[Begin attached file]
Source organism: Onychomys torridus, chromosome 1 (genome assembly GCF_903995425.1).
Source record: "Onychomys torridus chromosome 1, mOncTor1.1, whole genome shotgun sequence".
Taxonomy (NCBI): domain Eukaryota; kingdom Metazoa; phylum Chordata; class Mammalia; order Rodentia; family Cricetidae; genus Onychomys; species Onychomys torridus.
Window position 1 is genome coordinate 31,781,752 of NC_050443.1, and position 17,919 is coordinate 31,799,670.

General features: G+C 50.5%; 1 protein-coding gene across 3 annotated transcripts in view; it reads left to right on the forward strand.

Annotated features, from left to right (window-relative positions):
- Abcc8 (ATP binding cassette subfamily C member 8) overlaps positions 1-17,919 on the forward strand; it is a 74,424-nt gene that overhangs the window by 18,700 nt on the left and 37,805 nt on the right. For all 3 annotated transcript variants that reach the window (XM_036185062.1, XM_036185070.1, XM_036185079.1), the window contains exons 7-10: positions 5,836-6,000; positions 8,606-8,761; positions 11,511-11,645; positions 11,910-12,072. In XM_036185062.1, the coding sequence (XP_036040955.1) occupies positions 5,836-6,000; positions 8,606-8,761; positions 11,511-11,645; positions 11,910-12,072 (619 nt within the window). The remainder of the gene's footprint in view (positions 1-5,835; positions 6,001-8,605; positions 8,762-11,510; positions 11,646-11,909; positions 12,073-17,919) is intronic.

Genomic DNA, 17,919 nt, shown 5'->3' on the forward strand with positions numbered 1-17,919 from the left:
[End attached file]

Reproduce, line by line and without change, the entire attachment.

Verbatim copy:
Source organism: Onychomys torridus, chromosome 1 (genome assembly GCF_903995425.1).
Source record: "Onychomys torridus chromosome 1, mOncTor1.1, whole genome shotgun sequence".
Taxonomy (NCBI): domain Eukaryota; kingdom Metazoa; phylum Chordata; class Mammalia; order Rodentia; family Cricetidae; genus Onychomys; species Onychomys torridus.
Window position 1 is genome coordinate 31,781,752 of NC_050443.1, and position 17,919 is coordinate 31,799,670.

General features: G+C 50.5%; 1 protein-coding gene across 3 annotated transcripts in view; it reads left to right on the forward strand.

Annotated features, from left to right (window-relative positions):
- Abcc8 (ATP binding cassette subfamily C member 8) overlaps positions 1-17,919 on the forward strand; it is a 74,424-nt gene that overhangs the window by 18,700 nt on the left and 37,805 nt on the right. For all 3 annotated transcript variants that reach the window (XM_036185062.1, XM_036185070.1, XM_036185079.1), the window contains exons 7-10: positions 5,836-6,000; positions 8,606-8,761; positions 11,511-11,645; positions 11,910-12,072. In XM_036185062.1, the coding sequence (XP_036040955.1) occupies positions 5,836-6,000; positions 8,606-8,761; positions 11,511-11,645; positions 11,910-12,072 (619 nt within the window). The remainder of the gene's footprint in view (positions 1-5,835; positions 6,001-8,605; positions 8,762-11,510; positions 11,646-11,909; positions 12,073-17,919) is intronic.

Genomic DNA, 17,919 nt, shown 5'->3' on the forward strand with positions numbered 1-17,919 from the left: